Protest brews on new environment policy
The draft Environment Impact Assessment (EIA) Notification, 2020, is beginning to emerge as a new flashpoint between the Centre and the Northeast.
EIA is a process under the Environment (Protection) Act, 1986, preventing industrial and infrastructure projects from being approved without proper evaluation and scrutiny. But activists in the region believe it will harm the interests of the Northeast, especially since it allows post-facto clearance of projects in eco-sensitive zones, among others.
This means that if a project comes up without environmental safeguards or clearances, it could still carry out operations under the provisions of the new draft.
The North East Students’ Organisation (Neso), comprising eight leading student bodies, has not only started mobilising support for a protracted agitation on the draft EIA but has also moved Union environment, forest and climate change minister Prakash Javedekar seeking the scrapping of the “anti-people, anti-Northeast” notification.
Neso adviser Samujjal Bhattacharjya told The Telegraph on Tuesday that the organisation’s chairman, Samuel B. Jyrwa, and its secretary general, Sinam Prakash Singh, have written to Javadekar two days ago expressing their reservations on the draft EIA. “We want the draft scrapped because we feel it seems to be a design, among others, to exploit the Northeast’s natural resources by taking away the democratic right of the local people to protest or be heard on harmful projects. Moreover, we don’t understand why it is pushed amid the Covid-19 pandemic. How will the public participate in the hearing when the government has asked them to stay at home? We were and are against CAA and against the EIA,” Bhattacharjya, also the chief adviser of the All Assam Students' Union, said.
A few of the proposals in the draft EIA that Neso and other organisations fear will adversely impact the Northeast include:
- Cutting down public response time and public hearing from 30 days in EIA notification of 2006 to 20 days. It was mandatory to carry out a public consultation and hearing of the objections, if any, of the project-affected people under EIA 2006
- Nearly 40 projects, such as solar and thermal power plants, have been exempted from environment clearance
- Projects falling within 100km aerial distance from line of actual control exempted from the purview of public consultation
- Regularising industries which have commenced operations without obtaining prior environmental clearance by proposing to grant post facto clearance
- Projects under category B2 (manual mining, dredging and desilting, solar power thermal plants, solar parks, industrial housing, minor irrigation projects, thermal power plants, among others) exempted from public consultation and expert appraisal which is ultra vires to the parent Act.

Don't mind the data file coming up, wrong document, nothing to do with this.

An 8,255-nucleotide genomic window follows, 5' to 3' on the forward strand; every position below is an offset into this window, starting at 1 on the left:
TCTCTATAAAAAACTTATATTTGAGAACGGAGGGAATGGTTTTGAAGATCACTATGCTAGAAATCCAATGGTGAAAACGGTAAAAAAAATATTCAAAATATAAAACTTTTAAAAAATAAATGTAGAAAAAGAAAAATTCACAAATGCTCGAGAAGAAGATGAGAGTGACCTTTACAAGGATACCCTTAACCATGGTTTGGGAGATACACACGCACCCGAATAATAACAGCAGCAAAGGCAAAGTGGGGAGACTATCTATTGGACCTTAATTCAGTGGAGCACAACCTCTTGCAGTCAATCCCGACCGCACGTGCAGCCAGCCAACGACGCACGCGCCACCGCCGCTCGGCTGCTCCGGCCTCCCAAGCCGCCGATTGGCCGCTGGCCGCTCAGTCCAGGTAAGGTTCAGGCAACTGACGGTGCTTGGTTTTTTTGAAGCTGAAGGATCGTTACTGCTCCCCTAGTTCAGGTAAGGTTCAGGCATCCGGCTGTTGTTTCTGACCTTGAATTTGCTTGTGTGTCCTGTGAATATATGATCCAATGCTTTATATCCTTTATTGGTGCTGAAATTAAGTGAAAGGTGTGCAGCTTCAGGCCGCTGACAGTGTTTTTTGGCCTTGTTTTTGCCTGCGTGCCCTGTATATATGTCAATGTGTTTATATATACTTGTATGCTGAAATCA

Apart from writing to the environment ministry, Neso has appealed to all chief ministers, leading organisations and individuals of the northeastern states to “stand up” against the draft EIA and spell out their stand by the August 11 deadline set by Delhi High Court for filing suggestions/objections to the notification.
“We are for development but not development at the cost of nature and our democratic rights to be heard. This draft EIA has watered down EIA 2006. It is heavily loaded in favour of project developers/promoters,” Bhattacharjya said, adding that all Neso constituent members will be filing separate representations.
Leader of the Opposition in Assam, Debabrata Saikia, Krishak Mukti Sangram Samiti (KMSS), Asom Jatiyatabadi Yuba Chatra Parishad (AJYCP), Aaranyak, a leading society for biodiversity conservation, have also voiced their opposition to the draft EIA.
Gauhati High Court advocate Biswajit Choudhury said the 83-page draft EIA seeks to introduce substantial changes which are divergent from the Environment (Protection) Act, 1986, and the rules framed under it.
“The draft EIA is also contrary to the constitutional mandate of the state to protect the environment under the Public Trust Doctrine, and the standards set out in international conventions, including the Rio Declaration (1992) and the Paris Agreement, 2015,” Choudhury said.
Saikia, in a July 23 letter to Javadekar, said the draft EIA is objectionable primarily because it paves the way for posto-facto clearance of projects in eco-sensitive zones and sidesteps inputs by communities likely to be adversely affected.